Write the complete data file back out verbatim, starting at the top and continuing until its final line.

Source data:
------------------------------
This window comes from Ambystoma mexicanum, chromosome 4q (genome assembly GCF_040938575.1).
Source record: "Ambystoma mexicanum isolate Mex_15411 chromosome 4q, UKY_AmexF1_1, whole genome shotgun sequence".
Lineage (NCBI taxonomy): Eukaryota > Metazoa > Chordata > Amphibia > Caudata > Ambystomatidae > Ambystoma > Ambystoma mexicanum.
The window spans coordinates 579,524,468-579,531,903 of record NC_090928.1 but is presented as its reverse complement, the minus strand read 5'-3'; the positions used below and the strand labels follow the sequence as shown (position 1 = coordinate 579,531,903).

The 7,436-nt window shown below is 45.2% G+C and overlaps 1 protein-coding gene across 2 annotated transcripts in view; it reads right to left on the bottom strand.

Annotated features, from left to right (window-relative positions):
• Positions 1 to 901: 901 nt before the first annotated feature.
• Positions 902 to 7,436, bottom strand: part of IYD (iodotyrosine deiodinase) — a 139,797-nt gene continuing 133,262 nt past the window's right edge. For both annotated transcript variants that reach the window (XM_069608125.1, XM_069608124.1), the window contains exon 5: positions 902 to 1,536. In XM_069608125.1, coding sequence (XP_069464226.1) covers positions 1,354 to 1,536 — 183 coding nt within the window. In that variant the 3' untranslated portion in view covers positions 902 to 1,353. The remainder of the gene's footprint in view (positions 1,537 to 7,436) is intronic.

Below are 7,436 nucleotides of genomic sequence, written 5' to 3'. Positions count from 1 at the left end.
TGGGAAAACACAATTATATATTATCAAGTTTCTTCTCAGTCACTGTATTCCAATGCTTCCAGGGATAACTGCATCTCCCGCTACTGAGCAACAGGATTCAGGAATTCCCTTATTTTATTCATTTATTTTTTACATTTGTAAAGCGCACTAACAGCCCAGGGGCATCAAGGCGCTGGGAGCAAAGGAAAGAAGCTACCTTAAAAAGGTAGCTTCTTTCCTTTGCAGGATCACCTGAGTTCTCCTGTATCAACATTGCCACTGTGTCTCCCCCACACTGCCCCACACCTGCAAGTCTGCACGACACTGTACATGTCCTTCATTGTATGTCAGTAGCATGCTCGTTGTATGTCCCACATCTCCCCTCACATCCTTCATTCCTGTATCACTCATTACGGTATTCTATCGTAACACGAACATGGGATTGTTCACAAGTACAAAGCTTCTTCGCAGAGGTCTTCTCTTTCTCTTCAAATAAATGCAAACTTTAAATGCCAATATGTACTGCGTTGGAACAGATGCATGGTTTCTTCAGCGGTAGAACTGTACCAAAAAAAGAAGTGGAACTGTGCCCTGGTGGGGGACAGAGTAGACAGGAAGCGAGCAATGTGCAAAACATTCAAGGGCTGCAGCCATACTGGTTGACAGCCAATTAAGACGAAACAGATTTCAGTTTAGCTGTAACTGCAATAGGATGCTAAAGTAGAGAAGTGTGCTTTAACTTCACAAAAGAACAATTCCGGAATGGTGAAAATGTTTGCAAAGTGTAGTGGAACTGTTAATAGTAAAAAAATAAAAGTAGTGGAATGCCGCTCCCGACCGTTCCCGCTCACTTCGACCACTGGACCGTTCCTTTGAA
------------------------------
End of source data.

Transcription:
This window comes from Ambystoma mexicanum, chromosome 4q (genome assembly GCF_040938575.1).
Source record: "Ambystoma mexicanum isolate Mex_15411 chromosome 4q, UKY_AmexF1_1, whole genome shotgun sequence".
Lineage (NCBI taxonomy): Eukaryota > Metazoa > Chordata > Amphibia > Caudata > Ambystomatidae > Ambystoma > Ambystoma mexicanum.
The window spans coordinates 579,524,468-579,531,903 of record NC_090928.1 but is presented as its reverse complement, the minus strand read 5'-3'; the positions used below and the strand labels follow the sequence as shown (position 1 = coordinate 579,531,903).

The 7,436-nt window shown below is 45.2% G+C and overlaps 1 protein-coding gene across 2 annotated transcripts in view; it reads right to left on the bottom strand.

Annotated features, from left to right (window-relative positions):
• Positions 1 to 901: 901 nt before the first annotated feature.
• Positions 902 to 7,436, bottom strand: part of IYD (iodotyrosine deiodinase) — a 139,797-nt gene continuing 133,262 nt past the window's right edge. For both annotated transcript variants that reach the window (XM_069608125.1, XM_069608124.1), the window contains exon 5: positions 902 to 1,536. In XM_069608125.1, coding sequence (XP_069464226.1) covers positions 1,354 to 1,536 — 183 coding nt within the window. In that variant the 3' untranslated portion in view covers positions 902 to 1,353. The remainder of the gene's footprint in view (positions 1,537 to 7,436) is intronic.

Below are 7,436 nucleotides of genomic sequence, written 5' to 3'. Positions count from 1 at the left end.
TGGGAAAACACAATTATATATTATCAAGTTTCTTCTCAGTCACTGTATTCCAATGCTTCCAGGGATAACTGCATCTCCCGCTACTGAGCAACAGGATTCAGGAATTCCCTTATTTTATTCATTTATTTTTTACATTTGTAAAGCGCACTAACAGCCCAGGGGCATCAAGGCGCTGGGAGCAAAGGAAAGAAGCTACCTTAAAAAGGTAGCTTCTTTCCTTTGCAGGATCACCTGAGTTCTCCTGTATCAACATTGCCACTGTGTCTCCCCCACACTGCCCCACACCTGCAAGTCTGCACGACACTGTACATGTCCTTCATTGTATGTCAGTAGCATGCTCGTTGTATGTCCCACATCTCCCCTCACATCCTTCATTCCTGTATCACTCATTACGGTATTCTATCGTAACACGAACATGGGATTGTTCACAAGTACAAAGCTTCTTCGCAGAGGTCTTCTCTTTCTCTTCAAATAAATGCAAACTTTAAATGCCAATATGTACTGCGTTGGAACAGATGCATGGTTTCTTCAGCGGTAGAACTGTACCAAAAAAAGAAGTGGAACTGTGCCCTGGTGGGGGACAGAGTAGACAGGAAGCGAGCAATGTGCAAAACATTCAAGGGCTGCAGCCATACTGGTTGACAGCCAATTAAGACGAAACAGATTTCAGTTTAGCTGTAACTGCAATAGGATGCTAAAGTAGAGAAGTGTGCTTTAACTTCACAAAAGAACAATTCCGGAATGGTGAAAATGTTTGCAAAGTGTAGTGGAACTGTTAATAGTAAAAAAATAAAAGTAGTGGAATGCCGCTCCCGACCGTTCCCGCTCACTTCGACCACTGGACCGTTCCTTTGAA